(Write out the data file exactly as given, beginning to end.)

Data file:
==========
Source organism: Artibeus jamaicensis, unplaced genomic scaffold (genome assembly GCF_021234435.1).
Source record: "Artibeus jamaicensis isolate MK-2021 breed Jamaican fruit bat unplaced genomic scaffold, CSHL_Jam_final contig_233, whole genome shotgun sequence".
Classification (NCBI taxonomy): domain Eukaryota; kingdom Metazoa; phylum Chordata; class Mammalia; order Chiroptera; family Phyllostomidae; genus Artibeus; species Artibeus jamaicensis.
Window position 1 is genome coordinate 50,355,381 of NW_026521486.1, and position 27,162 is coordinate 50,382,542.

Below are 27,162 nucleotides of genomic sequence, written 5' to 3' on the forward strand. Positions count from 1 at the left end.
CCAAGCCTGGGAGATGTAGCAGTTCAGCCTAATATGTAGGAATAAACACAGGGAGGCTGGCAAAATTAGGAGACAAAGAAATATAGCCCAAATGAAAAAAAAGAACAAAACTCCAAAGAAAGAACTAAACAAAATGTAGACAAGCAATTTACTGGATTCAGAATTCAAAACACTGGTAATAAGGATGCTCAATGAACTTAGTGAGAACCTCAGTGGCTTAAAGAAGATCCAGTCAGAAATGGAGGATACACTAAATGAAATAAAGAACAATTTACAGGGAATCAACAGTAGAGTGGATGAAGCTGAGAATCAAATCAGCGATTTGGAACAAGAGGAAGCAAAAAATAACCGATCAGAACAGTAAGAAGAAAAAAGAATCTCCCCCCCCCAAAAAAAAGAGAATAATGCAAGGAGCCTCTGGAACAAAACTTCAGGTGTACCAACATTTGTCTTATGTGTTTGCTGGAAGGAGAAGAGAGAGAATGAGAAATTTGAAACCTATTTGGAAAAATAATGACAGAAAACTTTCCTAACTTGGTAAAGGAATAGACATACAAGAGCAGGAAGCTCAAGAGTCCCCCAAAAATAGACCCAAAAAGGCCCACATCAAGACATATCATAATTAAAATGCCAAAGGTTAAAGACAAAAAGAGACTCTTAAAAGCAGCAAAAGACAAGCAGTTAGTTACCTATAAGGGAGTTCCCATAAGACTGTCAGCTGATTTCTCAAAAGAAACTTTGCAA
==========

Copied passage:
Source organism: Artibeus jamaicensis, unplaced genomic scaffold (genome assembly GCF_021234435.1).
Source record: "Artibeus jamaicensis isolate MK-2021 breed Jamaican fruit bat unplaced genomic scaffold, CSHL_Jam_final contig_233, whole genome shotgun sequence".
Classification (NCBI taxonomy): domain Eukaryota; kingdom Metazoa; phylum Chordata; class Mammalia; order Chiroptera; family Phyllostomidae; genus Artibeus; species Artibeus jamaicensis.
Window position 1 is genome coordinate 50,355,381 of NW_026521486.1, and position 27,162 is coordinate 50,382,542.

Below are 27,162 nucleotides of genomic sequence, written 5' to 3' on the forward strand. Positions count from 1 at the left end.
CCAAGCCTGGGAGATGTAGCAGTTCAGCCTAATATGTAGGAATAAACACAGGGAGGCTGGCAAAATTAGGAGACAAAGAAATATAGCCCAAATGAAAAAAAAGAACAAAACTCCAAAGAAAGAACTAAACAAAATGTAGACAAGCAATTTACTGGATTCAGAATTCAAAACACTGGTAATAAGGATGCTCAATGAACTTAGTGAGAACCTCAGTGGCTTAAAGAAGATCCAGTCAGAAATGGAGGATACACTAAATGAAATAAAGAACAATTTACAGGGAATCAACAGTAGAGTGGATGAAGCTGAGAATCAAATCAGCGATTTGGAACAAGAGGAAGCAAAAAATAACCGATCAGAACAGTAAGAAGAAAAAAGAATCTCCCCCCCCCAAAAAAAAGAGAATAATGCAAGGAGCCTCTGGAACAAAACTTCAGGTGTACCAACATTTGTCTTATGTGTTTGCTGGAAGGAGAAGAGAGAGAATGAGAAATTTGAAACCTATTTGGAAAAATAATGACAGAAAACTTTCCTAACTTGGTAAAGGAATAGACATACAAGAGCAGGAAGCTCAAGAGTCCCCCAAAAATAGACCCAAAAAGGCCCACATCAAGACATATCATAATTAAAATGCCAAAGGTTAAAGACAAAAAGAGACTCTTAAAAGCAGCAAAAGACAAGCAGTTAGTTACCTATAAGGGAGTTCCCATAAGACTGTCAGCTGATTTCTCAAAAGAAACTTTGCAA